by Dr. Boyce Watkins
Sharon Tirabassi was living the dream. She won the $10.5 million dollar lottery in her home country of Canada, earning her a consistent residence on cloud nine. All the things that she’d always wanted were wide open to her: Expensive cars, fancy houses, designer clothes and expensive vacations. Her financial freedom was right in front of her eyes, and it was time to live the lifestyle she’d always deserved.
But years later, Sharon rides the bus to work. When she doesn’t feel like riding the bus, she rides her bike. She’s not doing it for exercise. Instead, it’s because she can’t afford to fix the car that sits in the family’s driveway. All the relatives who were quick to borrow money from her when she won the lottery are nowhere to be found. She’s now finding herself getting reaccustomed to the lifestyle to which she’d become accustomed so many years ago. The fall has not been easy.
I feel bad for Sharon, the same way I feel bad for every NBA or NFL athlete who goes through the same experience. They say that it’s better to have loved and lost than never to have loved at all. But this isn’t true when it comes to money: It’s usually better to have never had the money in the first place than to have it and see it all slip between your fingers.
As a Finance Professor, I think about money a lot. Also, my grandmother, who was my first finance professor (with no college degree) taught me a few things about money that I hold onto till this day. In spite of being a single mother who never made more than $25,000 per year, my grandmother always had money, maintained perfect credit, and never had to borrow a dime from anyone. Here are a few things that my grandmother taught me, that were later confirmed when I got my PhD:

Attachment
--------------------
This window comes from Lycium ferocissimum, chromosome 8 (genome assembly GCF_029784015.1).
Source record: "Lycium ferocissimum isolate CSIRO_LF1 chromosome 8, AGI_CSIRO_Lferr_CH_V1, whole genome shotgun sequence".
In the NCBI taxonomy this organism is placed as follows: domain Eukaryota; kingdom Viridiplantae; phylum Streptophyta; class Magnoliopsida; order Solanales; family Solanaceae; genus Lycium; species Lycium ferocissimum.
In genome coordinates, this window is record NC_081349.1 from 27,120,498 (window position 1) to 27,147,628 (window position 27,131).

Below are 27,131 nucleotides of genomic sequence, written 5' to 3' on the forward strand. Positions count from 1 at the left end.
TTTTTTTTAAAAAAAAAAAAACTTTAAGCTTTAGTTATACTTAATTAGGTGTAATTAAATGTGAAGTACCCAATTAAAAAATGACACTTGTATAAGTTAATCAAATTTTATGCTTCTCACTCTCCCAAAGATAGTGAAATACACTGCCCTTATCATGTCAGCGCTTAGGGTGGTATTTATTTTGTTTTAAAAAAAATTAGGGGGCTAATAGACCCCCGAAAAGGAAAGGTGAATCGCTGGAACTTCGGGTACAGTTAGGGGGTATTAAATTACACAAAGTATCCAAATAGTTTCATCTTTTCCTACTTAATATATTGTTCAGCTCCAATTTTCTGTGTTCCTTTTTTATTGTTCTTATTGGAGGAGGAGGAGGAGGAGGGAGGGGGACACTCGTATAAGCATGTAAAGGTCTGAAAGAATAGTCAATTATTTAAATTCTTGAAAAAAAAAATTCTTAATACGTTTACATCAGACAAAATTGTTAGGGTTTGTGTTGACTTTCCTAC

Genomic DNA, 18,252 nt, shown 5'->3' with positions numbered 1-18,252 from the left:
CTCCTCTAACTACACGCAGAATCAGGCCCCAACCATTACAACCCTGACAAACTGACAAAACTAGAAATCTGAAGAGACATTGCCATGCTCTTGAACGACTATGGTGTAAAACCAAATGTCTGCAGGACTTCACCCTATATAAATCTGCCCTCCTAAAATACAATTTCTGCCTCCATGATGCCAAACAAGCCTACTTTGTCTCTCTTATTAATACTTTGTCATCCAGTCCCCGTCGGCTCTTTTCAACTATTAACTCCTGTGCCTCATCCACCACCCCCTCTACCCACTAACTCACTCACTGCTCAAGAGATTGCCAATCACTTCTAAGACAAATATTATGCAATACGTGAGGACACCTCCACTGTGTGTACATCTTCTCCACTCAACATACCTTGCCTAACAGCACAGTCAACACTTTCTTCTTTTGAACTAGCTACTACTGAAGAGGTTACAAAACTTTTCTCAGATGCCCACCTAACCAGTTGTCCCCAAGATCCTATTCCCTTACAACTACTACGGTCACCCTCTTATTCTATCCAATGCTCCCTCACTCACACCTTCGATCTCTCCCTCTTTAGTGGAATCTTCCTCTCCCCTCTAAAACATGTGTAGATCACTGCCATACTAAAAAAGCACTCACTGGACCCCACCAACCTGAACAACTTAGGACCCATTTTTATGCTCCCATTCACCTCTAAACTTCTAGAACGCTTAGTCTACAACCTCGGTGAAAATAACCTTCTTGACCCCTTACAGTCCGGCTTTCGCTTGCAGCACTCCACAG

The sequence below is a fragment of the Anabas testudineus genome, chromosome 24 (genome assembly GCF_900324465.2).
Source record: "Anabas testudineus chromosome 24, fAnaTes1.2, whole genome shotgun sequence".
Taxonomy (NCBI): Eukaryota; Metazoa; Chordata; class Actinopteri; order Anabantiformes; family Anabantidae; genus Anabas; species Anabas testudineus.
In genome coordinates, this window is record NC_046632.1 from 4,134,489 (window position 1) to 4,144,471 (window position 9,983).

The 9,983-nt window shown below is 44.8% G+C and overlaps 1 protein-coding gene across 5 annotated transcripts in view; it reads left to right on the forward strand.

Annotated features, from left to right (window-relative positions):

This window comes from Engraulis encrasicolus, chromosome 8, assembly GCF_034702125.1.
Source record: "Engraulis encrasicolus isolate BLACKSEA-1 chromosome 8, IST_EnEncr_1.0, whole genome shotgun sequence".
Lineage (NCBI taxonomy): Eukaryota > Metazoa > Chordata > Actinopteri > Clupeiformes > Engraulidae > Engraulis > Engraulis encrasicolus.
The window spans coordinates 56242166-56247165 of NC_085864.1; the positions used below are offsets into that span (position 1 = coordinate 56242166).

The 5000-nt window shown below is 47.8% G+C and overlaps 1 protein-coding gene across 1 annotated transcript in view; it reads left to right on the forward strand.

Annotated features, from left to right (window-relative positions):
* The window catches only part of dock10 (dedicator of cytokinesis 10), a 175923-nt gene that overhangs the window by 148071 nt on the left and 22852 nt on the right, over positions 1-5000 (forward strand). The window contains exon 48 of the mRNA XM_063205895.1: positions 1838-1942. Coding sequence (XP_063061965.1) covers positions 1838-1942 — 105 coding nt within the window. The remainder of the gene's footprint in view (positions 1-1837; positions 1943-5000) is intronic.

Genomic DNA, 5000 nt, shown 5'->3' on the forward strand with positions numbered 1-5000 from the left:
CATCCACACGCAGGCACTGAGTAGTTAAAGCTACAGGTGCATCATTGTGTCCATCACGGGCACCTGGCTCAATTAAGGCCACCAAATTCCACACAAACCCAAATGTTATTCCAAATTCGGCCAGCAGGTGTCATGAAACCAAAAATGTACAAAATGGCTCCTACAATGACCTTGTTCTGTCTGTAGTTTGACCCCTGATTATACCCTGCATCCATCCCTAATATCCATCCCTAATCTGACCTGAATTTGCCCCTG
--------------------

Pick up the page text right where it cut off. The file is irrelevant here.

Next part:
1) Money is behavioral: My grandmother used to tell me that if you think like a saver, you’ll always have money. If you think like a spender, you’ll always be broke. So, the truth is that, no matter how much expertise you have, you must choose to have financial discipline the same way that you choose to eat the right food. Knowledge means nothing if its not applied, which can effectively turn you into the chubby gym teacher.
2) Always invest and spread your money out: One big investment is rarely a good one, so that means that putting all of your money into Billy’s Liquor Store or Tiffany’s line of doll houses is usually not a very good idea. Most NBA athletes who go broke do so largely because they’ve put a bunch of their money into private equity investments that fail, rather than investing in a diverse portfolio consisting of a variety of asset classes. If that last sentence didn’t make sense, just talk to your financial adviser and let them handle it for you. The key here is to not put all your eggs into one basket.
3) Never forget Uncle Sam: I hope that Sharon, upon winning the lottery, didn’t visualize herself as having $10.5 million to spend. This is big mistake from the beginning, because we all know that the IRS loves to take your money. Most athletes and entertainers who end up broke usually do so because of some kind of ill-advised tax situation that they knew nothing about.
No one is perfect when it comes to money. But the fact is that, in the age of information, there is no excuse for being financially illiterate. As my grandmother taught me, a good dose of common sense and moderation can go a long way when it comes to managing your money. In fact, I’ll go get some advice from her right now.